May 29, 2008
The Guardian

Bush's Dishonest Campaign to Sell Iraq Invasion

by Ewen MacAskill

A former senior aide to President Bush claims that the White House deliberately mounted a dishonest propaganda campaign to sell the Iraq invasion to the US public, in the most damning insider account of the presidency so far.

Scott McClellan, who worked for Bush for seven years, including three as White House spokesman, brands the war a "serious strategic blunder" and "not necessary".

The scathing comments stunned Washington yesterday because the Bush team, until now, has had a reputation for intense loyalty to their boss. Republican strategists and former White House colleagues turned on McClellan, accusing him of writing the book for the money and asking why, if he felt as he had, he did not resign at the time. The White House expressed sadness and puzzlement.

McClellan's comments are from What Happened: Inside the Bush White House and Washington's Culture of Deception, to be published on Monday but excerpts of which appeared on the Washington-based Politico website.

On Iraq, McClellan says Bush and his advisers "confused the propaganda campaign with the high level of candour and honesty so fundamentally needed to build and then sustain public support during a time of war".

He accuses Bush and his advisers of being more interested in permanent campaigning for re-election in 2004 than what was best for the country. . . .


Julian Borger, "The Spies Who Pushed for War," Guardian, July 17, 2003

"THE ORIGINS OF THE IRAQ WAR: The 'Neoconservative' Agenda for Middle East Conflict,", July 2004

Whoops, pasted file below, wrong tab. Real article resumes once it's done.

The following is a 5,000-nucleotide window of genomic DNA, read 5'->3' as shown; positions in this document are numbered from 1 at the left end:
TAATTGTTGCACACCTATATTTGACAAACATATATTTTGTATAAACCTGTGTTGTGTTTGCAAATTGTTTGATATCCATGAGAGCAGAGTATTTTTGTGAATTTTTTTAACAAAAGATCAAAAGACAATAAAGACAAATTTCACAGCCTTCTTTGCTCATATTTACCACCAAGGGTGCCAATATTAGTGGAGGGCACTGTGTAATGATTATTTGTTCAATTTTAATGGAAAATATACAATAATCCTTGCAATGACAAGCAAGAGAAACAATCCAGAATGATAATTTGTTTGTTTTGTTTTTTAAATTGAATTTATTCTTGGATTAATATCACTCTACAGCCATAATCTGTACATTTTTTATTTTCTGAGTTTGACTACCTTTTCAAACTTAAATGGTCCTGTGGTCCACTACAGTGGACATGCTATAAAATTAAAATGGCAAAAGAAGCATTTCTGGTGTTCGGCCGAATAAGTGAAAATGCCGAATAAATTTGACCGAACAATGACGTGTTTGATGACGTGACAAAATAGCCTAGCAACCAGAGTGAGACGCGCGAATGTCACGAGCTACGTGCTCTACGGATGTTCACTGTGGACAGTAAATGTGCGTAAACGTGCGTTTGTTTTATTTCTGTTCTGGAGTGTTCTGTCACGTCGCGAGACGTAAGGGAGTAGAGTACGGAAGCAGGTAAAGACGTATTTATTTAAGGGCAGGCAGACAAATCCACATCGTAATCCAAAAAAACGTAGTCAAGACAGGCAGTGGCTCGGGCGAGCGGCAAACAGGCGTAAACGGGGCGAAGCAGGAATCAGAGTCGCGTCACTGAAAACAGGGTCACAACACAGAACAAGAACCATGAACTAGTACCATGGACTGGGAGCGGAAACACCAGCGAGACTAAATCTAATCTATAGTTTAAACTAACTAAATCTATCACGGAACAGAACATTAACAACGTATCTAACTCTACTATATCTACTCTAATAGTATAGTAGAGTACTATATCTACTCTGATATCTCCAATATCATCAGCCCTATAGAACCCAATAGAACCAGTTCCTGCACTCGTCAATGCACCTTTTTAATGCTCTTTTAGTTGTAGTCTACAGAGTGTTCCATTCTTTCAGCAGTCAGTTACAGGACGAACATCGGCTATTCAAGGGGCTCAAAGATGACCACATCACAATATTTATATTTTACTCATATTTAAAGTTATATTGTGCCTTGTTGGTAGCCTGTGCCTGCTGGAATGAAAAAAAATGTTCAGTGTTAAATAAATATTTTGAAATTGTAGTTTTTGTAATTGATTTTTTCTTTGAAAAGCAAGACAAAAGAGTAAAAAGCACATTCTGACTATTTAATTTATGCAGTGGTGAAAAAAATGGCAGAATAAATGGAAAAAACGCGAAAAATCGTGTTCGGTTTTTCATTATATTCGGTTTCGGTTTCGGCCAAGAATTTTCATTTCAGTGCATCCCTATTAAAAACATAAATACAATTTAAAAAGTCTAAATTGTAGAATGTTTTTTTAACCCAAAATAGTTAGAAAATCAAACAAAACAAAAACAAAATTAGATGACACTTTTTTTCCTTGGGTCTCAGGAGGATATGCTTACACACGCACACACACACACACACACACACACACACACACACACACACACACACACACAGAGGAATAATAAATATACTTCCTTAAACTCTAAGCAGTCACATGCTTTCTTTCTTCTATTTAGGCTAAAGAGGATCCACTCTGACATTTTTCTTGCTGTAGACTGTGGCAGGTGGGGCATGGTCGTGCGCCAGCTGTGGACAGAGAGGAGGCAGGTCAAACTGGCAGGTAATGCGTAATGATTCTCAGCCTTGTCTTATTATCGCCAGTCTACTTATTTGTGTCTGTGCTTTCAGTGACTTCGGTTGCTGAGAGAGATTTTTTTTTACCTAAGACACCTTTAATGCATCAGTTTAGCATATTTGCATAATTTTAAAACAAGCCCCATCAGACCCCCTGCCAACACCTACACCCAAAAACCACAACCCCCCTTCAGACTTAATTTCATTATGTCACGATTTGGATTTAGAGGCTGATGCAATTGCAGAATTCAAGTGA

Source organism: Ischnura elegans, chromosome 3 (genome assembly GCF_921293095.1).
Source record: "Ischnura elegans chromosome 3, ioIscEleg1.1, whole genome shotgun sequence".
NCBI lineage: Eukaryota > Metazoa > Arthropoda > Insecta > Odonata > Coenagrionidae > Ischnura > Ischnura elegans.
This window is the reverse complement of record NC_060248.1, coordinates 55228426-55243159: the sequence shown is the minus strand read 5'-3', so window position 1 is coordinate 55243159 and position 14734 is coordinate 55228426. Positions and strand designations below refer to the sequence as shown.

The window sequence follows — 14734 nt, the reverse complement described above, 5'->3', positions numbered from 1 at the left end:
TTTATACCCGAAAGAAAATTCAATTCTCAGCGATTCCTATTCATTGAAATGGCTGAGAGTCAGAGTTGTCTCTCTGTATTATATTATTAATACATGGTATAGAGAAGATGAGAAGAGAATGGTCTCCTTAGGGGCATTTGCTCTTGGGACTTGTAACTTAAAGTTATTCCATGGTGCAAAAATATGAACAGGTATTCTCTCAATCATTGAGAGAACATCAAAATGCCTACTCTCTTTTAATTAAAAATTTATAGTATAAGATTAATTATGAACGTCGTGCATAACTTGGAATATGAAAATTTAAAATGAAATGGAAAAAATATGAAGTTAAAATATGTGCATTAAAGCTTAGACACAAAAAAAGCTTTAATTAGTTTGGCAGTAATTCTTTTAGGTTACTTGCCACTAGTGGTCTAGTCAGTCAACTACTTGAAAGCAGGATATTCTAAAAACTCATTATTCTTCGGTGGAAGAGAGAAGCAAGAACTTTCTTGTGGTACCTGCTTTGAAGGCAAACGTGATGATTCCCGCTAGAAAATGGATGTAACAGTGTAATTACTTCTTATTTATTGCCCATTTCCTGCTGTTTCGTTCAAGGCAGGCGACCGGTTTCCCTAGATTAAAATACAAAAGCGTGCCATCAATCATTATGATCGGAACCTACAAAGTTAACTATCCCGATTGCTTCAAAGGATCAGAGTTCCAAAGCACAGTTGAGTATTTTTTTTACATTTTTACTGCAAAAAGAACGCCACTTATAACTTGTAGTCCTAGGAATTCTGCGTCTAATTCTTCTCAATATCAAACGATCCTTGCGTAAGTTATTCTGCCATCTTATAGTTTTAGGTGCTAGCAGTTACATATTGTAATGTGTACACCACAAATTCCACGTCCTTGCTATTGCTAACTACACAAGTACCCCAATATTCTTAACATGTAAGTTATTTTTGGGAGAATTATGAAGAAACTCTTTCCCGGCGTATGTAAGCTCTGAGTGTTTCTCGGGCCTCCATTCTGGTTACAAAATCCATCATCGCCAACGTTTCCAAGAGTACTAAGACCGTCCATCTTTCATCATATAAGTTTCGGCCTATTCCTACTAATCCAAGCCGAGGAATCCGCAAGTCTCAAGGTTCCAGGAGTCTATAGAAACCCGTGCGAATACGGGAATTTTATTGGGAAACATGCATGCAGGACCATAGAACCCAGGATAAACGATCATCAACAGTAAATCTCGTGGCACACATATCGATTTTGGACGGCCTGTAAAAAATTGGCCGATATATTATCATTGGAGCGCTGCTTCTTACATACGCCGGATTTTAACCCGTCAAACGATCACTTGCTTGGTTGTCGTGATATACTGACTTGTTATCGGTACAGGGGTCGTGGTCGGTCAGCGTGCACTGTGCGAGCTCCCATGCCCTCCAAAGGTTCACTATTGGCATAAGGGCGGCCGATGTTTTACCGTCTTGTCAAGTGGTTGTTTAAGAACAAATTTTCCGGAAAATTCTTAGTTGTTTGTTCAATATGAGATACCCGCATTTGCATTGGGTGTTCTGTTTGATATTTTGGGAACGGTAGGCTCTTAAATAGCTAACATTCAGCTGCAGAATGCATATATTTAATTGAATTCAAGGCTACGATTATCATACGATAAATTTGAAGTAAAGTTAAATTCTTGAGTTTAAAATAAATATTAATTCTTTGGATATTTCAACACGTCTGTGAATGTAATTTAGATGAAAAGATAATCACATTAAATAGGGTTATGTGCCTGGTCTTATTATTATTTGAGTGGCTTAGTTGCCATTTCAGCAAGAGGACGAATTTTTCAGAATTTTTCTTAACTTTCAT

Laura Barcella, "The Failures of Post-9/11 Media," AlterNet, January 2, 2006

David Barstow, "Behind TV Analysts, Pentagon's Hidden Hand," Washington Post, April 20, 2008

Robert Scheer, "The Pornography of Power: How Defense Hawks Hijacked 9/11 and Weakened America," Twelve (June 9, 2008)

[Katie Couric, the anchor of "CBS Evening News," said on Wednesday that she had felt pressure from government officials and corporate executives to cast the war in a positive light.

Another broadcast journalist also weighed in. Jessica Yellin, who worked for MSNBC in 2003 and now reports for CNN, said on Wednesday that journalists had been "under enormous pressure from corporate executives, frankly, to make sure that this was a war presented in a way that was consistent with the patriotic fever in the nation."--Brian Stelter, "Was Press a War 'Enabler'? 2 Offer a Nod From Inside," New York Times, May 30, 2008

John Brown, "The Pentagon's new Iraq propaganda: The US is spending $300m to 'engage and inspire' Iraqis," Guardian, October 27, 2008

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